Top NASCAR stories of 2014: No. 9 – Jimmie Johnson falls short of seventh championship

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MotorSportsTalk will be counting down the top 20 stories of the 2014 NASCAR season over the month of December.

Here’s what we’ve done so far:

Today, we’re at No. 9 — Jimmie Johnson goes from consideration as the Greatest Driver of All-Time to the worst single-season finish in his career. …

When Jimmie Johnson ended the 2013 season with his sixth Sprint Cup championship, numerous media members and fans began calling him the G.O.A.T.

As in the Greatest Of All Time driver.

With the way he won his sixth Cup crown in eight seasons, it seemed almost like a given that Johnson would win No. 7 in 2014, thus tying him with NASCAR Hall of Famers Richard Petty and Dale Earnhardt for the most championships won by a driver.

So many folks seemed to be convinced Johnson would breeze through the season – even with the new Elimination-style format of the Chase for the Sprint Cup – that they half in jest (or seriously, depending upon your perspective) suggested that NASCAR scrap the season because Johnson was going to win the championship anyway.

But as it turned out, Johnson did not win the championship.

In fact, he wasn’t really much of a factor in the championship. Why, he didn’t even advance past the Competitor’s Round and into the Eliminator Round.

Even worse, he recorded the worst single-season finish of his career, 11th place.

What happened?

There’s really no right or wrong answer. It was simply not in the cards for Johnson to win the title in 2014 – much like it wasn’t in the cards in 2011 when Tony Stewart won, or 2012 when Brad Keselowski won.

It’s not like Johnson forgot how to race. Remember, he won three races in 2014, and had it not been for mistakes, mishaps or simply coming up short, he probably could have won at least two or three more.

Some speculate that Johnson and his No. 48 team just didn’t have the intangibles that they had during their six prior championship-winning seasons. But trying to figure out what those intangibles were is equally a mystery as to why Johnson ultimately faltered in his quest for No. 7.

You really can’t point at any one thing. The motivation was there, all the key players – including crew chief Chad Knaus and his veteran pit crew – were all there.

Johnson didn’t change either. If anything, he became a stronger individual – both literally and physically – as he increased his physical training for things such as marathons, triathlons and more. It would be hard not to say Johnson wasn’t in the best shape of his life in 2014, so it wasn’t a matter of fatigue or lack of endurance.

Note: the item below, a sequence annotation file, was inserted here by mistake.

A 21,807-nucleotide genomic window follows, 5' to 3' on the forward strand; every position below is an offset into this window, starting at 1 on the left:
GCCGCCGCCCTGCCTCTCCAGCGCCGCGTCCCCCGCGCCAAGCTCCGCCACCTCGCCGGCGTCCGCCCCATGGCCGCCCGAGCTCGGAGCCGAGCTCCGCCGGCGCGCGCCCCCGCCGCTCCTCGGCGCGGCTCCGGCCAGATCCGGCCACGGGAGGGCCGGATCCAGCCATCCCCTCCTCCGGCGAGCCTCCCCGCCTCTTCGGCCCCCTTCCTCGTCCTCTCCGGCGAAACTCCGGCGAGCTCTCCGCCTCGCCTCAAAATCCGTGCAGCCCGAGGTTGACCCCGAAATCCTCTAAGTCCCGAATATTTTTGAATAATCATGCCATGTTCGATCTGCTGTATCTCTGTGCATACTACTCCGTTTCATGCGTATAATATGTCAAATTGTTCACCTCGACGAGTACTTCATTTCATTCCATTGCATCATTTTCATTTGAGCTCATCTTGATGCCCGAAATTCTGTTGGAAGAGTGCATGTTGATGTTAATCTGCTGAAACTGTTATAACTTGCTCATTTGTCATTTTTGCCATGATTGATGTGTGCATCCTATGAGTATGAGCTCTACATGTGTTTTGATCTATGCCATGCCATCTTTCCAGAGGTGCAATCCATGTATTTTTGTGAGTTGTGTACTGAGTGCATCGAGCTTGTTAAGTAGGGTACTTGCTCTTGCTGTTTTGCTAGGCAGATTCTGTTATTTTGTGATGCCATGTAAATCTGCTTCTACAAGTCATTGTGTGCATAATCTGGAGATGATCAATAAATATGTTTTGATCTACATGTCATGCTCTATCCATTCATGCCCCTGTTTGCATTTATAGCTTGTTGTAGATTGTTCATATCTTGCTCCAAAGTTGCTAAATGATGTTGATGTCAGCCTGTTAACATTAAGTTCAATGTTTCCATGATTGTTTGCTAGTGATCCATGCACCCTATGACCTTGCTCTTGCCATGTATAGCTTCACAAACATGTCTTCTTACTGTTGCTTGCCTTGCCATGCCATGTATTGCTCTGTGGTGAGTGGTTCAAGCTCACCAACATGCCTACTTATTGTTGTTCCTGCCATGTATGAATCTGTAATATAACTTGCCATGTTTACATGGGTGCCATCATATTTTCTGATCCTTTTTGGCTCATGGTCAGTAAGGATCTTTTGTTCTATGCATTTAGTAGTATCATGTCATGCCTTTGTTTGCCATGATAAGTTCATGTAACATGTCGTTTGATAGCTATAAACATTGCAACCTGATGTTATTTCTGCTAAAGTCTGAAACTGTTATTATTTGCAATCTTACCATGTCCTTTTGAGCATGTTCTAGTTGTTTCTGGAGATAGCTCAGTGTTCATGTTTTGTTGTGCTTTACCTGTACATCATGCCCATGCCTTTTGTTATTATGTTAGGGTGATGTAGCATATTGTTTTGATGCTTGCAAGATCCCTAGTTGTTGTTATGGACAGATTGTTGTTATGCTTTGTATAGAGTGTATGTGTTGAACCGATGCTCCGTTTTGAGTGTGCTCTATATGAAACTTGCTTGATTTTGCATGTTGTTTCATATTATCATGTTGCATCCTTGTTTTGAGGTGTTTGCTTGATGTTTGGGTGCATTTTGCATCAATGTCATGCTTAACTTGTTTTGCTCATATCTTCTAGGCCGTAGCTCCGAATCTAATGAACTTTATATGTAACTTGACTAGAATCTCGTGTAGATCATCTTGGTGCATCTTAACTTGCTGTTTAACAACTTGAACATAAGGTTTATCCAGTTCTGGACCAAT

Honestly, boil it all down and Johnson’s failure to win a seventh championship and coming up short essentially winds up with one conclusion:

It just wasn’t his year, plain and simple.

That doesn’t mean 2015 will be his year once again. He may go through another season that’s overall good, but not great like his championship-winning campaigns.

Racing in general — and NASCAR in particular — is a very cyclical business. Some seasons are better than others, obviously. Many of us may have gotten spoiled by all of Johnson’s championships, including the five in a row from 2006 through 2010, one of the greatest achievements in all sports history.

Johnson knew he was in trouble in this year’s Chase when he started off the Contender Round with a 40th place finish at Kansas. He followed that up with a 17th place finish at Charlotte, but saw his hopes of advancing to the Elimination Round come to a screeching halt with a 24th place finish in the final Contender Round race (at Talladega).

Ironically enough, Johnson led nearly half (84) of the 194 laps in that ‘Dega race before falling back to the eventual showing he had.

In the end, like I said earlier, it just wasn’t Johnson’s year.

Now, 2015, that could be a whole different story. Maybe it all comes down to Knaus. He figured out a way for Johnson to win his six championships and maximize his advantage during the Chase.

If Knaus can work is magic again in the new elimination format, a few years from now we may be talking about Johnson not only winning a seventh championship, but maybe eight, nine or even 10 titles before his career is over.

Follow me @JerryBonkowski

Rinus VeeKay to drive for Ed Carpenter Racing in 2020

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Ed Carpenter Racing has signed 2019 Indy Lights runner-up Rinus VeeKay to drive the full 2020 NTT IndyCar Series season, the team announced Wednesday.

VeeKay will drive the No. 21 Chevrolet previously occupied by Spencer Pigot.

“I’m so happy!” the 19-year-old driver from the Netherlands said in a press release. “It’s a dream come true and something we have worked extremely hard for over the last couple of years. To step up from USF2000 to the NTT IndyCar Series in three years is really special.”

In his maiden Indy Lights season this year, VeeKay collected six race victories and seven pole potions. VeeKay previously won the 2018 Indy Pro 2000 championship, and finished second in the 2017 USF2000 standings.

VeeKay’s success in the ladder series caught the attention of Carpenter, who gave VeeKay the opportunity to first test for the team at Portland International Raceway in August.

“I have been following Rinus’s path through the Road to Indy, especially the past two years,” Carpenter said. “It was clear to me that he deserves to be in an Indy car. After his first day in a car at Portland this past season, that feeling became even more apparent. His pace, feedback and demeanor inside the car was very impressive for such a young driver.”

As a driver, Carpenter will be VeeKay’s teammate during the five oval races in 2020, once again returning to the team’s No. 20 entry. An announcement on which driver will pilot the No. 20 on the road and street circuits will be made at a later time.

Follow Michael Eubanks on Twitter